Ryan accomplishes his task of being despicable with aplomb, only redeeming Trip  (albeit briefly) in Act Two with a heartfelt rendition of “You’re My World” in an attempt to win her back. Sadly, just as you’re buying it as much as Pamela seems to be, the tender ballad segues ways into a heavily-amped, bravado-filled rendition at the club destroying an opportunity for the audience to feel what has been impossible for them to feel for him.

Mitchell recreates such 60s dance fads as the Freddie, Frug, Loco-motion, and Twist, but the show is absent of the energetic choreography Mitchell is known for until he finally pulls a couple of tricks out of his bag. One of the best sequences of Act One is set in the New Orleans French Quarter where Parker delivered a poignant “House of the Rising Sun” that brought extended thunderous applause.
At the end of the act, in “Born to Be Wild,” there are 15 cast members playing guitars while march-stepping across stage; then, in Act Two, a male ensemble of six guitar players dancing in the style of Brit guitar virtuoso Hank Marvin*; and, the lively “In My Life” finale, with the company featured on guitar and tambourine and doing some smart choreography.

*For an example of the marvelous Marvin in action, check out the YouTube video of Marvin accompanying Tim Rice in a telecast showcasing the first pop tune Rice wrote lyrics and music for, “That’s My Story.”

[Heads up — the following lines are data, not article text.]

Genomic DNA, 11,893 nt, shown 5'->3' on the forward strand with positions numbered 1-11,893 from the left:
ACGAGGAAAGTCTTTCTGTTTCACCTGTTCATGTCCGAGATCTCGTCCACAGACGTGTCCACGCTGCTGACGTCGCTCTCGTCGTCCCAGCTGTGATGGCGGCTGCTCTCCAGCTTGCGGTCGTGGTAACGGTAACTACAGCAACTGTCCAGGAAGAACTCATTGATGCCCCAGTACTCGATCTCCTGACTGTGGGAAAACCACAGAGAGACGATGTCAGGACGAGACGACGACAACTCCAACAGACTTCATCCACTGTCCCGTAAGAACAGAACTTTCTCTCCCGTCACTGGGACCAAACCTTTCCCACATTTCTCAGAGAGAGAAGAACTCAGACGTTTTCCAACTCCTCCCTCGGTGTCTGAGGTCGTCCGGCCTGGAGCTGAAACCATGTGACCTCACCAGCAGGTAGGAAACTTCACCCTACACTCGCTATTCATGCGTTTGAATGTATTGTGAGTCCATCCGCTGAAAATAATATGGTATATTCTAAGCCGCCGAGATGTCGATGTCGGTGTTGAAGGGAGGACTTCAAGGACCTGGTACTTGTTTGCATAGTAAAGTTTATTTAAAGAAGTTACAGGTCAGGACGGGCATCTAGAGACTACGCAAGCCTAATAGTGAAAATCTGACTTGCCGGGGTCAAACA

Another Act Two highlight is Olson’s sizzling madcap romp to “The Girl Can’t Help It,” the title tune from the 1956 Jayne Mansfield comedy.

There are impressive bits from company members, such as Emma Degerstedt as Suki, the Yank in the mini mini-shirt who tries in vain to tear Peter away from Pamela; Jen Perry, who plays three (or more) roles: Ringo Starr, Betty, and Peter’s mum; and ensemble member Trista Dollison (most recently in Charlie and the Chocolate Factory), who’s not credited in the song line-up but, as Woman late in Act Two, delivers a radiant soul belt on a verse of the gospel-infused reprise of “What Can a Man Do.”

Costume design with influences from 60s Carnaby Street fashions is by Olivier and two-time Tony Award winner Gregg Barnes (2012 Follies revival, Drowsy Chaperone), recipient of eight nominations (currently, Pretty Woman). Lon Hoyt is music director and vocal arranger. 

Mark S. Hoebee is Paper Mill’s producing artistic director, with Michael Stotts as managing director. My Very Own British Invasion is produced in association with Hal Luftig, Craig Haffner and Rodney Rigby. Running through March 3.

Production photos by JERRY DALIA

February '19 Digital Week II

Blu-rays of the Week 

Bohemian Rhapsody